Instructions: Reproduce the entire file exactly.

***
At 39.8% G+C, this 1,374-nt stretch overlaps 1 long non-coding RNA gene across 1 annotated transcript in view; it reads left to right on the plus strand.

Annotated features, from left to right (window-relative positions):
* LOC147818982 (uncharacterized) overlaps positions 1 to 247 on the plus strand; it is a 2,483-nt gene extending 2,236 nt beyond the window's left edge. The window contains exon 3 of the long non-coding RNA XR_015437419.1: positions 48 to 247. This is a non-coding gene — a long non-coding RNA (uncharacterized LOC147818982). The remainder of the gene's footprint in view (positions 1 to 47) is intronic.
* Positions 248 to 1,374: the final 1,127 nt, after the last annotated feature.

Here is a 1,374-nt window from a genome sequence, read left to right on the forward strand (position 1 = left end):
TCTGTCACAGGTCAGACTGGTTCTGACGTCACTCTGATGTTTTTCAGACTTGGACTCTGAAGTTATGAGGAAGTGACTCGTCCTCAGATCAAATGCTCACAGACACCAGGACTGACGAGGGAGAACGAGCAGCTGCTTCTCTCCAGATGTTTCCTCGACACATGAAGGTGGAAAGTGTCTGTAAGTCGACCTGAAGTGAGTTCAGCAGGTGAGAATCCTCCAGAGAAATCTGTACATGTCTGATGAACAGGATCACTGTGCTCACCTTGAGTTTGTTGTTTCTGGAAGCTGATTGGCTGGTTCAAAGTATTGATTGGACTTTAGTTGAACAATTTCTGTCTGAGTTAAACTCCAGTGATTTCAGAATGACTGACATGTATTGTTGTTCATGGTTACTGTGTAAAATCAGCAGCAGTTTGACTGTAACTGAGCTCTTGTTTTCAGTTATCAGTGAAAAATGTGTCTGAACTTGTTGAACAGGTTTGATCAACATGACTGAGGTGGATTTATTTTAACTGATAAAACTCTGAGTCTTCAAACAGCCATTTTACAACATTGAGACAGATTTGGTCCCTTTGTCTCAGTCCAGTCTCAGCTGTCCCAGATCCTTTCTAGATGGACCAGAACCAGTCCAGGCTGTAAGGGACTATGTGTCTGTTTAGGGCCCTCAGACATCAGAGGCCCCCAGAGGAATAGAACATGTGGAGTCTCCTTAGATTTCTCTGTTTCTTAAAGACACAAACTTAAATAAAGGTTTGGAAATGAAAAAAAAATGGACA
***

At 39.8% G+C, this 1,374-nt stretch overlaps 1 long non-coding RNA gene across 1 annotated transcript in view; it reads left to right on the plus strand.

Annotated features, from left to right (window-relative positions):
* LOC147818982 (uncharacterized) overlaps positions 1 to 247 on the plus strand; it is a 2,483-nt gene extending 2,236 nt beyond the window's left edge. The window contains exon 3 of the long non-coding RNA XR_015437419.1: positions 48 to 247. This is a non-coding gene — a long non-coding RNA (uncharacterized LOC147818982). The remainder of the gene's footprint in view (positions 1 to 47) is intronic.
* Positions 248 to 1,374: the final 1,127 nt, after the last annotated feature.

Here is a 1,374-nt window from a genome sequence, read left to right on the forward strand (position 1 = left end):
TCTGTCACAGGTCAGACTGGTTCTGACGTCACTCTGATGTTTTTCAGACTTGGACTCTGAAGTTATGAGGAAGTGACTCGTCCTCAGATCAAATGCTCACAGACACCAGGACTGACGAGGGAGAACGAGCAGCTGCTTCTCTCCAGATGTTTCCTCGACACATGAAGGTGGAAAGTGTCTGTAAGTCGACCTGAAGTGAGTTCAGCAGGTGAGAATCCTCCAGAGAAATCTGTACATGTCTGATGAACAGGATCACTGTGCTCACCTTGAGTTTGTTGTTTCTGGAAGCTGATTGGCTGGTTCAAAGTATTGATTGGACTTTAGTTGAACAATTTCTGTCTGAGTTAAACTCCAGTGATTTCAGAATGACTGACATGTATTGTTGTTCATGGTTACTGTGTAAAATCAGCAGCAGTTTGACTGTAACTGAGCTCTTGTTTTCAGTTATCAGTGAAAAATGTGTCTGAACTTGTTGAACAGGTTTGATCAACATGACTGAGGTGGATTTATTTTAACTGATAAAACTCTGAGTCTTCAAACAGCCATTTTACAACATTGAGACAGATTTGGTCCCTTTGTCTCAGTCCAGTCTCAGCTGTCCCAGATCCTTTCTAGATGGACCAGAACCAGTCCAGGCTGTAAGGGACTATGTGTCTGTTTAGGGCCCTCAGACATCAGAGGCCCCCAGAGGAATAGAACATGTGGAGTCTCCTTAGATTTCTCTGTTTCTTAAAGACACAAACTTAAATAAAGGTTTGGAAATGAAAAAAAAATGGACA